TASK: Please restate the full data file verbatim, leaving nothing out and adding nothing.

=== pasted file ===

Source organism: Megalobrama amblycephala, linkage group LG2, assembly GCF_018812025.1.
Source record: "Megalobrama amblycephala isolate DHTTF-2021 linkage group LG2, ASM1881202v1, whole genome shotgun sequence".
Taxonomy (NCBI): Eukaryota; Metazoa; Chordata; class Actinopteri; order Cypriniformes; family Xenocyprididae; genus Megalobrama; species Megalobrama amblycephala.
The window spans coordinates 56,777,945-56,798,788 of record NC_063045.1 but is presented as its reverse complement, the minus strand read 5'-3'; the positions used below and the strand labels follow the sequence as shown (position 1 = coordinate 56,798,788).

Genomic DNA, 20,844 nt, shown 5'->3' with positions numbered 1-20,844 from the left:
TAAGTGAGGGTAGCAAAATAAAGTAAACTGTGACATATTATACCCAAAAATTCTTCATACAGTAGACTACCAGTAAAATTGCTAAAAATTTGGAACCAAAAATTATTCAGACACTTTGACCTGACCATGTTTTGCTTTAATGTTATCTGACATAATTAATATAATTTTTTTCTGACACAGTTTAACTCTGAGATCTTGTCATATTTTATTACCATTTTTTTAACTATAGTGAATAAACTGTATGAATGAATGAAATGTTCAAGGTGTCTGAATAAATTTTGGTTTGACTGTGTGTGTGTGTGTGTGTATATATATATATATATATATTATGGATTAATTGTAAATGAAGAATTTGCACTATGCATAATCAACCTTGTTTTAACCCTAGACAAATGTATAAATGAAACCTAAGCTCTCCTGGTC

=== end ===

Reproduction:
Source organism: Megalobrama amblycephala, linkage group LG2, assembly GCF_018812025.1.
Source record: "Megalobrama amblycephala isolate DHTTF-2021 linkage group LG2, ASM1881202v1, whole genome shotgun sequence".
Taxonomy (NCBI): Eukaryota; Metazoa; Chordata; class Actinopteri; order Cypriniformes; family Xenocyprididae; genus Megalobrama; species Megalobrama amblycephala.
The window spans coordinates 56,777,945-56,798,788 of record NC_063045.1 but is presented as its reverse complement, the minus strand read 5'-3'; the positions used below and the strand labels follow the sequence as shown (position 1 = coordinate 56,798,788).

Genomic DNA, 20,844 nt, shown 5'->3' with positions numbered 1-20,844 from the left:
TAAGTGAGGGTAGCAAAATAAAGTAAACTGTGACATATTATACCCAAAAATTCTTCATACAGTAGACTACCAGTAAAATTGCTAAAAATTTGGAACCAAAAATTATTCAGACACTTTGACCTGACCATGTTTTGCTTTAATGTTATCTGACATAATTAATATAATTTTTTTCTGACACAGTTTAACTCTGAGATCTTGTCATATTTTATTACCATTTTTTTAACTATAGTGAATAAACTGTATGAATGAATGAAATGTTCAAGGTGTCTGAATAAATTTTGGTTTGACTGTGTGTGTGTGTGTGTGTATATATATATATATATATATTATGGATTAATTGTAAATGAAGAATTTGCACTATGCATAATCAACCTTGTTTTAACCCTAGACAAATGTATAAATGAAACCTAAGCTCTCCTGGTC